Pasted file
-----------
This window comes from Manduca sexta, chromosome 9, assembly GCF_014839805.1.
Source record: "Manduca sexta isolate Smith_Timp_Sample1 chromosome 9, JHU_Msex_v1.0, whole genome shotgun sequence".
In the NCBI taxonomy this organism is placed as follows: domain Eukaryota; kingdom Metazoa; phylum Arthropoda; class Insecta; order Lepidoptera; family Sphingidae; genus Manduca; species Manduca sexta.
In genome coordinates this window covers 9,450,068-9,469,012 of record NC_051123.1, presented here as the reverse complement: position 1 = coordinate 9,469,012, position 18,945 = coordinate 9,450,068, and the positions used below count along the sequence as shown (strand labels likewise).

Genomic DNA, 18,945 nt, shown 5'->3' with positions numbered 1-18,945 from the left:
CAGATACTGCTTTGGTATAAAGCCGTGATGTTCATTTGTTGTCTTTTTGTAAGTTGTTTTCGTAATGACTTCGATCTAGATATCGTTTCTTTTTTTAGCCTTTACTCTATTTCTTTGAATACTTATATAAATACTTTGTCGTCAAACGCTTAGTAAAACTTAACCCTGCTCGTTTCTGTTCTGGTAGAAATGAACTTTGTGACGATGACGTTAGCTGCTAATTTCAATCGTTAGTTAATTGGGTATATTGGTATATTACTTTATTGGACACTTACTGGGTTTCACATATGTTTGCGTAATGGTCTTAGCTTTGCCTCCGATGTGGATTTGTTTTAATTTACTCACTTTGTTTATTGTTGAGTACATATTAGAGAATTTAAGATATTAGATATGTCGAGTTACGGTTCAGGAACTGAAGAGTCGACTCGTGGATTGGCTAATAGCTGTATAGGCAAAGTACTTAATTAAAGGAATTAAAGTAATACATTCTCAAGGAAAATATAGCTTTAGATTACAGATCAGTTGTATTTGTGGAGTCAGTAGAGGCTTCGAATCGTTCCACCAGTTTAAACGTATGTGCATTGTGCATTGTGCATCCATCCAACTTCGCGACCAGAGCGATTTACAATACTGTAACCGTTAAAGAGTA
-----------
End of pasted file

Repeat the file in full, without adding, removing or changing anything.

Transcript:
This window comes from Manduca sexta, chromosome 9, assembly GCF_014839805.1.
Source record: "Manduca sexta isolate Smith_Timp_Sample1 chromosome 9, JHU_Msex_v1.0, whole genome shotgun sequence".
In the NCBI taxonomy this organism is placed as follows: domain Eukaryota; kingdom Metazoa; phylum Arthropoda; class Insecta; order Lepidoptera; family Sphingidae; genus Manduca; species Manduca sexta.
In genome coordinates this window covers 9,450,068-9,469,012 of record NC_051123.1, presented here as the reverse complement: position 1 = coordinate 9,469,012, position 18,945 = coordinate 9,450,068, and the positions used below count along the sequence as shown (strand labels likewise).

Genomic DNA, 18,945 nt, shown 5'->3' with positions numbered 1-18,945 from the left:
CAGATACTGCTTTGGTATAAAGCCGTGATGTTCATTTGTTGTCTTTTTGTAAGTTGTTTTCGTAATGACTTCGATCTAGATATCGTTTCTTTTTTTAGCCTTTACTCTATTTCTTTGAATACTTATATAAATACTTTGTCGTCAAACGCTTAGTAAAACTTAACCCTGCTCGTTTCTGTTCTGGTAGAAATGAACTTTGTGACGATGACGTTAGCTGCTAATTTCAATCGTTAGTTAATTGGGTATATTGGTATATTACTTTATTGGACACTTACTGGGTTTCACATATGTTTGCGTAATGGTCTTAGCTTTGCCTCCGATGTGGATTTGTTTTAATTTACTCACTTTGTTTATTGTTGAGTACATATTAGAGAATTTAAGATATTAGATATGTCGAGTTACGGTTCAGGAACTGAAGAGTCGACTCGTGGATTGGCTAATAGCTGTATAGGCAAAGTACTTAATTAAAGGAATTAAAGTAATACATTCTCAAGGAAAATATAGCTTTAGATTACAGATCAGTTGTATTTGTGGAGTCAGTAGAGGCTTCGAATCGTTCCACCAGTTTAAACGTATGTGCATTGTGCATTGTGCATCCATCCAACTTCGCGACCAGAGCGATTTACAATACTGTAACCGTTAAAGAGTA